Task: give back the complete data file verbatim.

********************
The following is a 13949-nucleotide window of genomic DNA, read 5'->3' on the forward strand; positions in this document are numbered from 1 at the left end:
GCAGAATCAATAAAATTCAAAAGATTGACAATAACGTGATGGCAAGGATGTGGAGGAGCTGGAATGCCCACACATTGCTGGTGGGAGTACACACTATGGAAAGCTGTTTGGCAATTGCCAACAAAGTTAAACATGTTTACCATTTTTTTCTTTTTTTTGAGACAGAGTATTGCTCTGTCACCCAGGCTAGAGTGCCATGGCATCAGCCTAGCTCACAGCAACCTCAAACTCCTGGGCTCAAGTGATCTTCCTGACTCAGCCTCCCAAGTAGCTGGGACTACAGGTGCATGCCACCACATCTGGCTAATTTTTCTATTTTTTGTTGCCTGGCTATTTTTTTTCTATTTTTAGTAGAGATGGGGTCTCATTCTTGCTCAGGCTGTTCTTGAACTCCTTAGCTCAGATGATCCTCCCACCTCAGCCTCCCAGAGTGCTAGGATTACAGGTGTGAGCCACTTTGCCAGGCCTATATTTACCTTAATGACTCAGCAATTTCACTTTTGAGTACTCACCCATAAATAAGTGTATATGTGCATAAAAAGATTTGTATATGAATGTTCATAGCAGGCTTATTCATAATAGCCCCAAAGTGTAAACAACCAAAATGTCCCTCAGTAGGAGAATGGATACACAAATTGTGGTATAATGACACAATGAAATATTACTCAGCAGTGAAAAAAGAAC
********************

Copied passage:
The following is a 13949-nucleotide window of genomic DNA, read 5'->3' on the forward strand; positions in this document are numbered from 1 at the left end:
GCAGAATCAATAAAATTCAAAAGATTGACAATAACGTGATGGCAAGGATGTGGAGGAGCTGGAATGCCCACACATTGCTGGTGGGAGTACACACTATGGAAAGCTGTTTGGCAATTGCCAACAAAGTTAAACATGTTTACCATTTTTTTCTTTTTTTTGAGACAGAGTATTGCTCTGTCACCCAGGCTAGAGTGCCATGGCATCAGCCTAGCTCACAGCAACCTCAAACTCCTGGGCTCAAGTGATCTTCCTGACTCAGCCTCCCAAGTAGCTGGGACTACAGGTGCATGCCACCACATCTGGCTAATTTTTCTATTTTTTGTTGCCTGGCTATTTTTTTTCTATTTTTAGTAGAGATGGGGTCTCATTCTTGCTCAGGCTGTTCTTGAACTCCTTAGCTCAGATGATCCTCCCACCTCAGCCTCCCAGAGTGCTAGGATTACAGGTGTGAGCCACTTTGCCAGGCCTATATTTACCTTAATGACTCAGCAATTTCACTTTTGAGTACTCACCCATAAATAAGTGTATATGTGCATAAAAAGATTTGTATATGAATGTTCATAGCAGGCTTATTCATAATAGCCCCAAAGTGTAAACAACCAAAATGTCCCTCAGTAGGAGAATGGATACACAAATTGTGGTATAATGACACAATGAAATATTACTCAGCAGTGAAAAAAGAAC